Fossil Could Settle Debate Over Flight in Earliest Birds
The wing has the oldest occurrence of connective tissue in association with flight feathers of birds.
We know some dinosaurs had feathers but there remains plenty of debate over whether prehistoric birds such as Archaeopteryx could actually take to the air and fly.
A new study in Scientific Reports goes some ways to answering that question with the discovery of new, 125-million-year-old bird from central Spain. The exceptionally well preserved fossil found in limestone from the Lower Cretaceous period has an intricate arrangement of the muscles and ligaments that controlled the main feathers of the wing of an ancient bird – the oldest occurrence of connective tissue in association with flight feathers of birds.
That would support the notion that at least some of the most ancient birds performed aerodynamic feats in a fashion similar to living birds.
"The anatomical match between the muscle network preserved in the fossil and those that characterize the wings of living birds strongly indicates that some of the earliest birds were capable of aerodynamic prowess like many present-day birds," said Luis Chiappe, one of the authors of the study, who is with the National History Museum of Los Angeles County, in a press release.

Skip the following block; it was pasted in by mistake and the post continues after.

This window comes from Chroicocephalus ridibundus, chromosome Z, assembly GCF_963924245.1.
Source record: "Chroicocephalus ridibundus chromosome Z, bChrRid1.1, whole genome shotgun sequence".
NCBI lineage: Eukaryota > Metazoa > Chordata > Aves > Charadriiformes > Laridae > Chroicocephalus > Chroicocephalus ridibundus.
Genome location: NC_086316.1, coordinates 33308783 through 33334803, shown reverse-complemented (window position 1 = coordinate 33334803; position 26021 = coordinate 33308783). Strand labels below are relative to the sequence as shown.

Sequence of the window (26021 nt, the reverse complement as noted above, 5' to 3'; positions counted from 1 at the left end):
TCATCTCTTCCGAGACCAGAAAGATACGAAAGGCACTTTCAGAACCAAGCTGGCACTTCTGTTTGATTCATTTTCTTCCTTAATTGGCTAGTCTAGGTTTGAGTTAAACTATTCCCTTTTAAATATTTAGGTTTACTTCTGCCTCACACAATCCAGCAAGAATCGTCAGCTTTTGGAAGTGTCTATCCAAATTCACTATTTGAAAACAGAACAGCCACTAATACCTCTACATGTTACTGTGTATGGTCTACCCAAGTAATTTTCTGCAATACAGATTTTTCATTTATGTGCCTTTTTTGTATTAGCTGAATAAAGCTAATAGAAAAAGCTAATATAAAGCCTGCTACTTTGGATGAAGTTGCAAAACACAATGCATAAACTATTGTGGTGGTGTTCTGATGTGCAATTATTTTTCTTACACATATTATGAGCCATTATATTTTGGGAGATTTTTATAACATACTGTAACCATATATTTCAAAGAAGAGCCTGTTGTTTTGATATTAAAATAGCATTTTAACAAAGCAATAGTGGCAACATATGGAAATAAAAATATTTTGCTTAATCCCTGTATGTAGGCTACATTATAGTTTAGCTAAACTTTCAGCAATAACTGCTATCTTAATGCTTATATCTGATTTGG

Guillermo Navalón, a doctorate candidate at the University of Bristol in the U.K. and lead author of the report, said he was so surprised how this ancient bird looked so similar to what we might find in our backyards.
"It is very surprising that despite being skeletally quite different from their modern counterparts, these primitive birds show striking similarities in their soft anatomy," he said, in the press release.
The characteristic features of birds are believed to have evolved slowly about 150 million years ago, and such things as wings and feathers developed over tens of millions of years. Since the 1990s, hundreds, if not thousands, of dinosaurs with feathers have been unearthed in China - helping firm up the theory that birds evolved from dinosaurs.
While the latest find pushes the theory that birds did fly, it remains up in the air as to whether they flew close to the ground or soared over the heads of dinosaurs.
"The new fossil provides us with a unique glimpse into the anatomy of the wing of the birds that lived amongst some of the largest dinosaurs," Chiappe said. "Fossils such as this are allowing scientists to dissect the most intricate aspects of the early evolution of the flight of birds."
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A new paper documents the intricate arrangement of the muscles and ligaments that controlled the main feathers of the wing of an ancient bird, supporting the notion that at least some of the most ancient birds flew like modern ones.
The skeletal remains of Aurornis xui date to the Middle to Late Jurassic period.
Skeleton and reconstruction of Aurornis xui, the world's oldest known bird.
A reconstruction of Aurornis xui, envisions the bird having grey-toned feathers, with distinctive markings on its wings and legs.
An alternate reconstruction of Aurornis xui envisions the bird as brown-feathered and fierce.